The decision was made during a video conference on Thursday April 23, between representatives of all 36 clubs in the top two divisions decided to restart games on May 9, after the remaining league matches were initially suspended due to the Coronavirus outbreak.
According to Mail Online Sport, matches will take place behind closed doors with a maximum of 322 people allowed in and around stadiums for top-flight Bundesliga matches and 270 for second-tier games.
The publication also reported that drastic changes will be made with hygiene precautions to be put in place with widespread testing of players and coaches at an estimated cost of £2.2million, while protective masks will be mandatory for some in attendance.
The German football federation (DFL) has estimated that 25,000 coronavirus tests at around £90 each will be needed to check each player on at least a weekly basis. DFL CEO Christian Seifert said: ‘The Bundesliga is ready to resume, no matter whether on May 9 or a later date. But it’s not up to us to find a date. The political decision-makers decide.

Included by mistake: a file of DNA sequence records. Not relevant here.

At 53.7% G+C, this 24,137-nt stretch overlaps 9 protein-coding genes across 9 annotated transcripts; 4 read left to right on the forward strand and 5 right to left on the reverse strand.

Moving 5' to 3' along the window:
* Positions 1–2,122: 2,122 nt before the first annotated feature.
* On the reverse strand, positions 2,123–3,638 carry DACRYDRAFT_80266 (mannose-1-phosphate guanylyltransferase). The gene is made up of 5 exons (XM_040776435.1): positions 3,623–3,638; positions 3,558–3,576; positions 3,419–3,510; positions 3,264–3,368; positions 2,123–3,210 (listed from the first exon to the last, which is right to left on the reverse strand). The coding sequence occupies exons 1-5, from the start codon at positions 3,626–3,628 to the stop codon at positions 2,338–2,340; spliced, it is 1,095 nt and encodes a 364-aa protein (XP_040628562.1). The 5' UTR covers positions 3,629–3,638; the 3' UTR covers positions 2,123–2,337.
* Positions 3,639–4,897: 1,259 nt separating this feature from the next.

‘We have not defined an exact date today. The fact that we are even able to think about resuming games underlines the performance of the German authorities.’It would be presumptuous for the DFL to name an exact date for the restart.
‘It’s not in our hands if we return or when. We have several options. If the signal comes in the next week that it can be May 9, then it will be May 9.’
On the issue of testing, Seifert added: ‘Professional football would not even consume 0.4 percent of the available test capacity in the country.’
He said there had been 14 positive Covid-19 cases among 1,100 licensed players and all had recovered.
The next federal government conference, which could give the green light for the plans, is scheduled for April 30.
According to Worldometers, Germany has 150,729 recorded cases of Coronavirus with 5,315 deaths, while 91,612 people have recovered from the disease.